Fate of two local semi-pro boxers hangs in balance

By Ben Ahenda: Thursday, January 12th 2017 at 00:00 GMT +3 | Boxing
Kenya's Rayton Nduku Okwiri (R) celebrates winning against Russia's Andrei Zamkovoi (L) during the Men's Welter (69kg) boxing match at the Rio 2016 Olympic Games at the Riocentro - Pavilion 6 in Rio de Janeiro on August 7, 2016. / AFP PHOTO /

A week after welterweight Rayton Okwiri of Kenya Prisons turned fully professional, the fate of two Amateur Professional Boxing (APB) boxers hangs in the balance after the world boxing governing body, AIBA, abolished APB Championships.

The two boxers in bantamweight Benson Gicharu of Kenya Police and Nickson Abaka of Kenya Defence Forces are torn in either following Okwiri’s path or hang their gloves.

The three APB boxers were promoted to the APB Championships by AIBA, which is a semi-professional tournament, owing to their considerable, consistent and excellent performance in the amateur matches.

The disbandment of the semi-professional tournament after key sponsors pulled out of the three year old competition.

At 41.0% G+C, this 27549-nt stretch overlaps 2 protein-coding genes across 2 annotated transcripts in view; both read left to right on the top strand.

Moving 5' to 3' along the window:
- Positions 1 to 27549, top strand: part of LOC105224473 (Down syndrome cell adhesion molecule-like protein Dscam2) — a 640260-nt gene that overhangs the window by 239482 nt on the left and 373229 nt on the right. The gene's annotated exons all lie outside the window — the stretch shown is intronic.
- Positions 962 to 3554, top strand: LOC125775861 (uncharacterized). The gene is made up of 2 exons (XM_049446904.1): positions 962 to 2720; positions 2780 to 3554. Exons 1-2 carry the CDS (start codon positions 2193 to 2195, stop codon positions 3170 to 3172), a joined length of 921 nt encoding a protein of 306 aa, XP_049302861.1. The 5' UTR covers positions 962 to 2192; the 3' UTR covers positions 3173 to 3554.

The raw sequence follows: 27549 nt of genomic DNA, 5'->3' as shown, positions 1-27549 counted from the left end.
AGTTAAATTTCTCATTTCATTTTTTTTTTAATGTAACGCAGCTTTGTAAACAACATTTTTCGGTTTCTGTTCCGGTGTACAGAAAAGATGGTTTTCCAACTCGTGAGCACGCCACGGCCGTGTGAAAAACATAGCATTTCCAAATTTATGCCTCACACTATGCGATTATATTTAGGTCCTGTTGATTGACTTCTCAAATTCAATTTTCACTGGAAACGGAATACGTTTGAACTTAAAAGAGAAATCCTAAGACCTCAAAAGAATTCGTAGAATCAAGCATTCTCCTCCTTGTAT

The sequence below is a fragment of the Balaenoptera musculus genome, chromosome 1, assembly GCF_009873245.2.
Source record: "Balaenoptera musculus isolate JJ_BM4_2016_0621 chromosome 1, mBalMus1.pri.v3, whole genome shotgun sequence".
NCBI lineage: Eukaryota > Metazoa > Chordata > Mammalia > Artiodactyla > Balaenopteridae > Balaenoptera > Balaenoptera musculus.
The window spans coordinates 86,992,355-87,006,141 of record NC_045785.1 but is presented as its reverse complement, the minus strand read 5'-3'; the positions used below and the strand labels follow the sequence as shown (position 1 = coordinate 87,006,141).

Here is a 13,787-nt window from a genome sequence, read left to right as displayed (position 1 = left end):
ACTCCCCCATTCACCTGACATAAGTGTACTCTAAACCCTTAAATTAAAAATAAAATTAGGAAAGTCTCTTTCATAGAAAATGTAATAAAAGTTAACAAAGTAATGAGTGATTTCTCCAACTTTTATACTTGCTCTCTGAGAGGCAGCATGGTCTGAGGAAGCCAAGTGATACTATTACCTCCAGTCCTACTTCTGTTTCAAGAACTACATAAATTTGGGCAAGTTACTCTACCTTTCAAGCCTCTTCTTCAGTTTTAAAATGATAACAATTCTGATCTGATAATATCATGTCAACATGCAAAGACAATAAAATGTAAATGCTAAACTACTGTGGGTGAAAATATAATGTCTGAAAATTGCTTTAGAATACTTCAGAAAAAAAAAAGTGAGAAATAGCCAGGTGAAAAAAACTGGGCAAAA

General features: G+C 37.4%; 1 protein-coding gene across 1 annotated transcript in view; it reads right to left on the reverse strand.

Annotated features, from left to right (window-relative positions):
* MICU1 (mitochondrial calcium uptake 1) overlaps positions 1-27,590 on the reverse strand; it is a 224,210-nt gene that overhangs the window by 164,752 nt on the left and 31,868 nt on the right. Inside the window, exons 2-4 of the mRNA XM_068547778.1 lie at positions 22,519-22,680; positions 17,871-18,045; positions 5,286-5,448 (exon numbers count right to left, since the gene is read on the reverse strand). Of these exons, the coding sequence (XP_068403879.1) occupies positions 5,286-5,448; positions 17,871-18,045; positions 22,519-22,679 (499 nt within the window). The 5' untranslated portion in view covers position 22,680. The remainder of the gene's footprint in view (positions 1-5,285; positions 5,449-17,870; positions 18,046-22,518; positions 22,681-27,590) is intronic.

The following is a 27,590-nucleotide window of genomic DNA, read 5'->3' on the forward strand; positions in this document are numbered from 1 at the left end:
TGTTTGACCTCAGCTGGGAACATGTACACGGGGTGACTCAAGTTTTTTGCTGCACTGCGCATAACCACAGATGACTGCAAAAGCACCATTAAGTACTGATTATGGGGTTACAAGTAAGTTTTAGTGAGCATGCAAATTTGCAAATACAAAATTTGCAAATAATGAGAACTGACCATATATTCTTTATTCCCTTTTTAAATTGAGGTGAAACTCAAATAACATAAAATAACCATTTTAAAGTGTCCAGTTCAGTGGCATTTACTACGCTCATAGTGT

BAK President John Kameta who is a AIBA committee member said the world boxing body was only re-organising some of her programmes after it faced financial constraints.

“The new development is just one of the changes to our (AIBA) programmes following withdrawal of some of our key sponsors,” Kameta said. Gicharu and Abaka told Feverpitch that they would first consult their APB coach David Munuhe before coming out with a verdict on their future.

“We must first consult with the coach before our next move,” Gicharu said in support of Abaka.

However, Munuhe cautioned the trio to be keen on contracts signed with promoters in case they decide to turn fully professional.

“Most promoters are not sincere on the welfare of boxers and they (boxers) must be prudent when signing contracts, which also requires legal opinion,” Munuhe said upon learning of Okwiri turning fully professional without consulting Boxing Association of Kenya.

Munuhe said promoters have in the past curtailed the chances of talented boxers excelling in their careers.

“Pugilists earn their cash in a hard way and should therefore be vigilant when entering into contracts with some promoters,” he said.

Okwiri is set to play Tanzanian Iddi Pialarri in Nairobi on February 4 in his first professional fight.

He has since been training under the tutelage of Kenya Professional Boxing Commission (KPBC) coach Julius Odhiambo.

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